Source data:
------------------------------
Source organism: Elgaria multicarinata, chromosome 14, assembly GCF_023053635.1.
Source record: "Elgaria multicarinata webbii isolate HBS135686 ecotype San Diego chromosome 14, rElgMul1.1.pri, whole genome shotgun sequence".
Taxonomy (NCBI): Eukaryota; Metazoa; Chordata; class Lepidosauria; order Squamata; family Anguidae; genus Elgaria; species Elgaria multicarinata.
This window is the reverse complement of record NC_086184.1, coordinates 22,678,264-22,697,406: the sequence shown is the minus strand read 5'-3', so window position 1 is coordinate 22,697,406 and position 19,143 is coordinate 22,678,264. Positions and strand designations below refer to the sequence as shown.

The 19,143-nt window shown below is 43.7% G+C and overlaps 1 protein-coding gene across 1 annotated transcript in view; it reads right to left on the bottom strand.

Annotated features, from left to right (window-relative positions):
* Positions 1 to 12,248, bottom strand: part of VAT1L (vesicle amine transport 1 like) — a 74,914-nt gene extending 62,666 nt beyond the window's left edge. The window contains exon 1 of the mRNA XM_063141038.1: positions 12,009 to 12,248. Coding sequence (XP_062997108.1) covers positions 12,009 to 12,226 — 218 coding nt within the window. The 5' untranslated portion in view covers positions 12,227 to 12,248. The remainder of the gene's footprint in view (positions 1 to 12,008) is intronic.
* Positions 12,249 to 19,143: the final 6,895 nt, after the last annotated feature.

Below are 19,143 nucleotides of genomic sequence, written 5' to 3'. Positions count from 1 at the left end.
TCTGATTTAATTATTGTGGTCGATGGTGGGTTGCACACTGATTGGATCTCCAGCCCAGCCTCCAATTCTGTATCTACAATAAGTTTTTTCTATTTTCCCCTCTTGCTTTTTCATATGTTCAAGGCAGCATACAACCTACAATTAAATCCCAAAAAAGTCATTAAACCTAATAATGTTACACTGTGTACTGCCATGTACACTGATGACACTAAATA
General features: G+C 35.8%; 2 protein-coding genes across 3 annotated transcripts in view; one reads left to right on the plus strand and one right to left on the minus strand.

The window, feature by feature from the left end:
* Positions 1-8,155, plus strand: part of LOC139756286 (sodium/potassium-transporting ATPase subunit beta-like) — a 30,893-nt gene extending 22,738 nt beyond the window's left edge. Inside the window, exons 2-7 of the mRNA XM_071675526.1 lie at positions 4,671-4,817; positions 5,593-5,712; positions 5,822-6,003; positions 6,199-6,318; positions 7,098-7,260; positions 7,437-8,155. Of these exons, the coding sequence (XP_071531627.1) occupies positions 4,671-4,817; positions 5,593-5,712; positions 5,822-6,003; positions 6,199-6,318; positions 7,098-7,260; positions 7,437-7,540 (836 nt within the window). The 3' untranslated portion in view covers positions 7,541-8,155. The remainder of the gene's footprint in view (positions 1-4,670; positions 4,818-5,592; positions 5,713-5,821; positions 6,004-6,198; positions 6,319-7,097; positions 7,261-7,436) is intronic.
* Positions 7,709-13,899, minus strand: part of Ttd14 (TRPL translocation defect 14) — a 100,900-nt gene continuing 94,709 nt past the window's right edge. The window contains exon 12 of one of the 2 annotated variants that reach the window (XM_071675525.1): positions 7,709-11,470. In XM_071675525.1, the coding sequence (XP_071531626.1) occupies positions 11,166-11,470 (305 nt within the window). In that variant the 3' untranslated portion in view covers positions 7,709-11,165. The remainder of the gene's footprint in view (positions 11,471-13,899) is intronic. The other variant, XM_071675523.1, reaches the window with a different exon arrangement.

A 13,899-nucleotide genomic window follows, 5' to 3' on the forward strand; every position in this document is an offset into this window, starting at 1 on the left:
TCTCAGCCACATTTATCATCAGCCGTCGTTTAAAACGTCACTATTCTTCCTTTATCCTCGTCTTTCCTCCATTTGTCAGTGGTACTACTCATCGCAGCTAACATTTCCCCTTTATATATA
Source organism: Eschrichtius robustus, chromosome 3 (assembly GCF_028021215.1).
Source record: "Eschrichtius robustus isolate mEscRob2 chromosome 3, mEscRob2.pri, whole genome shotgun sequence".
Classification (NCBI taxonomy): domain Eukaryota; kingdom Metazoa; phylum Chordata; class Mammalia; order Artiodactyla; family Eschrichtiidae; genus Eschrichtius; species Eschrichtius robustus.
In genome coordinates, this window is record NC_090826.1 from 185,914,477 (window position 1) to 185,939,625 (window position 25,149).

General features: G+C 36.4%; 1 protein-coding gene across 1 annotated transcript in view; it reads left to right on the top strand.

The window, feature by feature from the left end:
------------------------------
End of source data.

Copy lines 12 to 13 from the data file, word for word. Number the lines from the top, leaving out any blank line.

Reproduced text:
The window, feature by feature from the left end:
* Positions 1-8,155, plus strand: part of LOC139756286 (sodium/potassium-transporting ATPase subunit beta-like) — a 30,893-nt gene extending 22,738 nt beyond the window's left edge. Inside the window, exons 2-7 of the mRNA XM_071675526.1 lie at positions 4,671-4,817; positions 5,593-5,712; positions 5,822-6,003; positions 6,199-6,318; positions 7,098-7,260; positions 7,437-8,155. Of these exons, the coding sequence (XP_071531627.1) occupies positions 4,671-4,817; positions 5,593-5,712; positions 5,822-6,003; positions 6,199-6,318; positions 7,098-7,260; positions 7,437-7,540 (836 nt within the window). The 3' untranslated portion in view covers positions 7,541-8,155. The remainder of the gene's footprint in view (positions 1-4,670; positions 4,818-5,592; positions 5,713-5,821; positions 6,004-6,198; positions 6,319-7,097; positions 7,261-7,436) is intronic.